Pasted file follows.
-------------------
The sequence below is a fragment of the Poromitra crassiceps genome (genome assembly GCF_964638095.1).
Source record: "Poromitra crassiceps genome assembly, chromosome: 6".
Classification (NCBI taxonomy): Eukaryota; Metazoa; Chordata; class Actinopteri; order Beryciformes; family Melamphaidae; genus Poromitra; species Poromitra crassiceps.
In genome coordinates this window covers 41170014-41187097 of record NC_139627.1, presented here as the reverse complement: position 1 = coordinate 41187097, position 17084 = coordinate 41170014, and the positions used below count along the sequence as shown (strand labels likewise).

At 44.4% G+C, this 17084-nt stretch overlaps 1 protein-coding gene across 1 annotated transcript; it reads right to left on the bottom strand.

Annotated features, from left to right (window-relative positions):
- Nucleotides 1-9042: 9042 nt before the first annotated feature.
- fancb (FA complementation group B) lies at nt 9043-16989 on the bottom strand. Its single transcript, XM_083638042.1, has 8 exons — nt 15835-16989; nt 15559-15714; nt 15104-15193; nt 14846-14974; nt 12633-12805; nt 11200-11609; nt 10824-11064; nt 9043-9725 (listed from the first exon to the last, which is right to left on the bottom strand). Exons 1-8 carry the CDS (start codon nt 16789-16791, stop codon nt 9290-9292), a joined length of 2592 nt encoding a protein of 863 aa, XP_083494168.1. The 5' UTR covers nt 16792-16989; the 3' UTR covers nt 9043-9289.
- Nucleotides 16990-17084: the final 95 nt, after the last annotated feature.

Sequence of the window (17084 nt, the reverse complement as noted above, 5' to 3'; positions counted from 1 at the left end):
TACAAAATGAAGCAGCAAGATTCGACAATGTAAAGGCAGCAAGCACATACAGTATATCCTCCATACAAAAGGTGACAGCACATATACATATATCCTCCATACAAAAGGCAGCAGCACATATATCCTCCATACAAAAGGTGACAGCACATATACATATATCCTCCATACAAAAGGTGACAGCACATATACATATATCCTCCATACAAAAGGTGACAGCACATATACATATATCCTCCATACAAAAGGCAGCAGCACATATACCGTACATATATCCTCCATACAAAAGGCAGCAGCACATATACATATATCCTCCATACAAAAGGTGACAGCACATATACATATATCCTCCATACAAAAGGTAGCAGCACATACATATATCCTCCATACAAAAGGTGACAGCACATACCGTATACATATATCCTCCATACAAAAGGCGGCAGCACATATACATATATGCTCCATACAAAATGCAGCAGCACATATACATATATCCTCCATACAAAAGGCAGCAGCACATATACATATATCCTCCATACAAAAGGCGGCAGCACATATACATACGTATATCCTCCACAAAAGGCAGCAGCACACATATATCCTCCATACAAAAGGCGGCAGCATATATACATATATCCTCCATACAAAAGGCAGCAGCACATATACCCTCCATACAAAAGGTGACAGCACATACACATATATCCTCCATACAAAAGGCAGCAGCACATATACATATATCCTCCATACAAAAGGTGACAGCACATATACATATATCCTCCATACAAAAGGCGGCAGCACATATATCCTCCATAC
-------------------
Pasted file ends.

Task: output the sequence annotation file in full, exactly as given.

The sequence below is a fragment of the Poromitra crassiceps genome (genome assembly GCF_964638095.1).
Source record: "Poromitra crassiceps genome assembly, chromosome: 6".
Classification (NCBI taxonomy): Eukaryota; Metazoa; Chordata; class Actinopteri; order Beryciformes; family Melamphaidae; genus Poromitra; species Poromitra crassiceps.
In genome coordinates this window covers 41170014-41187097 of record NC_139627.1, presented here as the reverse complement: position 1 = coordinate 41187097, position 17084 = coordinate 41170014, and the positions used below count along the sequence as shown (strand labels likewise).

At 44.4% G+C, this 17084-nt stretch overlaps 1 protein-coding gene across 1 annotated transcript; it reads right to left on the bottom strand.

Annotated features, from left to right (window-relative positions):
- Nucleotides 1-9042: 9042 nt before the first annotated feature.
- fancb (FA complementation group B) lies at nt 9043-16989 on the bottom strand. Its single transcript, XM_083638042.1, has 8 exons — nt 15835-16989; nt 15559-15714; nt 15104-15193; nt 14846-14974; nt 12633-12805; nt 11200-11609; nt 10824-11064; nt 9043-9725 (listed from the first exon to the last, which is right to left on the bottom strand). Exons 1-8 carry the CDS (start codon nt 16789-16791, stop codon nt 9290-9292), a joined length of 2592 nt encoding a protein of 863 aa, XP_083494168.1. The 5' UTR covers nt 16792-16989; the 3' UTR covers nt 9043-9289.
- Nucleotides 16990-17084: the final 95 nt, after the last annotated feature.

Sequence of the window (17084 nt, the reverse complement as noted above, 5' to 3'; positions counted from 1 at the left end):
TACAAAATGAAGCAGCAAGATTCGACAATGTAAAGGCAGCAAGCACATACAGTATATCCTCCATACAAAAGGTGACAGCACATATACATATATCCTCCATACAAAAGGCAGCAGCACATATATCCTCCATACAAAAGGTGACAGCACATATACATATATCCTCCATACAAAAGGTGACAGCACATATACATATATCCTCCATACAAAAGGTGACAGCACATATACATATATCCTCCATACAAAAGGCAGCAGCACATATACCGTACATATATCCTCCATACAAAAGGCAGCAGCACATATACATATATCCTCCATACAAAAGGTGACAGCACATATACATATATCCTCCATACAAAAGGTAGCAGCACATACATATATCCTCCATACAAAAGGTGACAGCACATACCGTATACATATATCCTCCATACAAAAGGCGGCAGCACATATACATATATGCTCCATACAAAATGCAGCAGCACATATACATATATCCTCCATACAAAAGGCAGCAGCACATATACATATATCCTCCATACAAAAGGCGGCAGCACATATACATACGTATATCCTCCACAAAAGGCAGCAGCACACATATATCCTCCATACAAAAGGCGGCAGCATATATACATATATCCTCCATACAAAAGGCAGCAGCACATATACCCTCCATACAAAAGGTGACAGCACATACACATATATCCTCCATACAAAAGGCAGCAGCACATATACATATATCCTCCATACAAAAGGTGACAGCACATATACATATATCCTCCATACAAAAGGCGGCAGCACATATATCCTCCATAC